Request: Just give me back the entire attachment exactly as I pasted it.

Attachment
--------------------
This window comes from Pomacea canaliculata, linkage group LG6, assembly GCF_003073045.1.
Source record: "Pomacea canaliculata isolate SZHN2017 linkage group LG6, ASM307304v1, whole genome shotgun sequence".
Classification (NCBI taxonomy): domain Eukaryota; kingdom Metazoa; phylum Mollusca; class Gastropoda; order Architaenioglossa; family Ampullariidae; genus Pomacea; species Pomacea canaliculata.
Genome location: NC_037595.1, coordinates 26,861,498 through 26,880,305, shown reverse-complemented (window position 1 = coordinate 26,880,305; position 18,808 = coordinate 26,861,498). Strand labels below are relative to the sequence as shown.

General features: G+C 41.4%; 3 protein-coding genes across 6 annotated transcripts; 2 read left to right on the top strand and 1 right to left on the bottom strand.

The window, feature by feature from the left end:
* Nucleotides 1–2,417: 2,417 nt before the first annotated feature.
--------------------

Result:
This window comes from Pomacea canaliculata, linkage group LG6, assembly GCF_003073045.1.
Source record: "Pomacea canaliculata isolate SZHN2017 linkage group LG6, ASM307304v1, whole genome shotgun sequence".
Classification (NCBI taxonomy): domain Eukaryota; kingdom Metazoa; phylum Mollusca; class Gastropoda; order Architaenioglossa; family Ampullariidae; genus Pomacea; species Pomacea canaliculata.
Genome location: NC_037595.1, coordinates 26,861,498 through 26,880,305, shown reverse-complemented (window position 1 = coordinate 26,880,305; position 18,808 = coordinate 26,861,498). Strand labels below are relative to the sequence as shown.

General features: G+C 41.4%; 3 protein-coding genes across 6 annotated transcripts; 2 read left to right on the top strand and 1 right to left on the bottom strand.

The window, feature by feature from the left end:
* Nucleotides 1–2,417: 2,417 nt before the first annotated feature.